We analyzed three subgroups of patients to allow evaluation of the treatment algorithm for different levels of asthma control at baseline: well controlled (ACQ < 0.75), partly controlled (ACQ ≥ 0.75 to < 1.5) or uncontrolled asthma (ACQ ≥ 1.5) [3,12].
With the 100 participants per study group and a standard deviation of changes in ACQ score of 0.69 we were able to detect at least a 0.28 difference between ACQ score changes in the two study groups (significance level 0.05 two-sided; power 0.80 one-sided) . A clinically important decrease in ACQ score of at least 0.50 could thus be detected if at least 30 participants were present per subgroup .
Differences in ACQ scores and inhaled corticosteroid doses between Internet and UC groups at two time points (3 and 12 months) were analyzed using multivariate linear regression modelling with a random intercept to adjust for repeated measures . The construct validity of the ACQ as an outcome measure was evaluated by Pearson's correlation coefficients: 1) between ACQ and ATAQ control index at baseline and 12 months and 2) between change scores (12 months minus baseline value) of ACQ and ATAQ control index.
Differences in the proportion of patients using long-acting β2-agonists or leukotriene receptor antagonists between the two groups and at the two different time point were analyzed using multivariate population averaged logistic regression analysis with a random intercept . Covariates in both regression models were baseline values of the appropriate outcome parameter, sex, age, education level, smoking status and type of care provider.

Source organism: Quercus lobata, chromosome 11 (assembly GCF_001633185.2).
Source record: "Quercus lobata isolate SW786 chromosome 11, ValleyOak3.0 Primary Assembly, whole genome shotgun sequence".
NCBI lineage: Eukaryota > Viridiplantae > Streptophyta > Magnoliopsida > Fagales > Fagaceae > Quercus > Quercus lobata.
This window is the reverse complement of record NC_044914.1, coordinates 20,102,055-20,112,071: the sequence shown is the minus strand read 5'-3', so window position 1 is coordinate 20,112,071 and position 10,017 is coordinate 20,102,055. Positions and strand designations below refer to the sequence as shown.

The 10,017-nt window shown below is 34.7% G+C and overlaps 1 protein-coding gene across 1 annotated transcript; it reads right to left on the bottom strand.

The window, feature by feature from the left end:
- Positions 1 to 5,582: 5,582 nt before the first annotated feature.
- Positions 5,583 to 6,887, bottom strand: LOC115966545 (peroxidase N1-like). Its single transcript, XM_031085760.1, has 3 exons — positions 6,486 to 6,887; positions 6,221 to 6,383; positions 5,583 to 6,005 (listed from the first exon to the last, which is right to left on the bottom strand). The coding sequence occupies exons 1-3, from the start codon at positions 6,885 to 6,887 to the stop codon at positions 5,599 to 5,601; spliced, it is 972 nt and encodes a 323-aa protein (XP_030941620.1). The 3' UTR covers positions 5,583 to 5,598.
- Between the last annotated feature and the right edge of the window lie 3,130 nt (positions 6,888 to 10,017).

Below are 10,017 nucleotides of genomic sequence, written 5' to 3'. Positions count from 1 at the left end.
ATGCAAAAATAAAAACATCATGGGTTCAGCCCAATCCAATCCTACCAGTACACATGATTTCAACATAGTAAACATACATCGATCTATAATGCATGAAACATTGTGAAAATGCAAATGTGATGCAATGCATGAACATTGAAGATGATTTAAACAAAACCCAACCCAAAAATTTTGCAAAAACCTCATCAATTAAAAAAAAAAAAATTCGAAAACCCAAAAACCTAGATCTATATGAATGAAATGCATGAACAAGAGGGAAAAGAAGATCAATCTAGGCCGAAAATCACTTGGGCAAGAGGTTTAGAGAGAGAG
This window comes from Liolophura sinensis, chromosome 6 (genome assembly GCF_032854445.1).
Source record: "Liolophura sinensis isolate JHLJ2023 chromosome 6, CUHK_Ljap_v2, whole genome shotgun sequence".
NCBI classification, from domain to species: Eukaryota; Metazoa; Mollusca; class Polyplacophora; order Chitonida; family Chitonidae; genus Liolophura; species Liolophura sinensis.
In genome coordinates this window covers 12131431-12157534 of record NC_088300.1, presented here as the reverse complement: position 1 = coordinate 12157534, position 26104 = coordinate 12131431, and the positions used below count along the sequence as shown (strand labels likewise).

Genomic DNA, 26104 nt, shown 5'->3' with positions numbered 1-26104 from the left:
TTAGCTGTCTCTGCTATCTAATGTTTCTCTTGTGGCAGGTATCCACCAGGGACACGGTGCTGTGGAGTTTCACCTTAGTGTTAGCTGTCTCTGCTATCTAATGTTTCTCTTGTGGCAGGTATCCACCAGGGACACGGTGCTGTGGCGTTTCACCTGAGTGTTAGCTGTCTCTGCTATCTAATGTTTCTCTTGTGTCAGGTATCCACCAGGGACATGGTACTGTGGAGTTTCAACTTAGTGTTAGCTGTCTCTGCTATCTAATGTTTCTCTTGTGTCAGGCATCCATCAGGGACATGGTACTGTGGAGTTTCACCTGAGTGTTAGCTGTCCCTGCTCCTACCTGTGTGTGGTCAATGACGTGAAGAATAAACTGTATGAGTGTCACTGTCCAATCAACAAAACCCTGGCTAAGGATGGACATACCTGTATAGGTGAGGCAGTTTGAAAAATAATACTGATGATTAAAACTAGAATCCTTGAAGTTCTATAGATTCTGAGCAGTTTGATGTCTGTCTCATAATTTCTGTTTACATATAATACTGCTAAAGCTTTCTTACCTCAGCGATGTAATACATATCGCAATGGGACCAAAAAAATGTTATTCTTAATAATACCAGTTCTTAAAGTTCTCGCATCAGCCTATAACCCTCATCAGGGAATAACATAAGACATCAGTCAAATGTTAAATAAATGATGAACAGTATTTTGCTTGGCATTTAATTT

All analyses were carried out on an intention-to-treat basis. We used the statistical software package STATA 9.0 (StataCorp; College Station TX, US).
Figure Figure22 summarizes the participant flow during enrolment, allocation and follow-up [figure [figure2].2]. A total of 200 consented to participate in the randomised controlled study: 75 patients had well controlled asthma, 71 had partly controlled asthma and 54 had uncontrolled asthma at baseline [table [table2].2]. Mean age was 36.3 and 31% were males. Smoking was reported more often in patients with uncontrolled asthma (33% current smokers) than in patients with partly controlled (8%) or well controlled asthma (3%). The ACQ at baseline was 0.43, 1.10 and 2.09 for the three groups, respectively. Inhaled corticosteroid use at baseline was 448, 483 and 620 μg/day, respectively. The use of long-acting β2-agonists was similar for the groups with partly and uncontrolled asthma (62% and 63%), and only slightly higher than in patients with well controlled asthma (55% long-acting β2-agonists use). Five patients used leukotriene receptor antagonists: one in the group with well controlled asthma, two in the group with partly controlled asthma and two in the groups with uncontrolled asthma.
Overall monitoring adherence was 67% (95% CI, 60 to 74%). Adherence to ACQ monitoring gradually declined from the first month (88%) to the seventh month (60%) and then remained stable up to 1 year. Monitoring in the three subgroups was 71%, 68% and 58% during the one-year follow-up for well, partly and uncontrolled asthma at baseline, respectively [figure [figure33].
There were no deviations from random allocation. ACQ scores at 12 months were provided by 69 (92%), 69 (97%) and 44 (81%) participants with well, partly and poorly controlled asthma, respectively.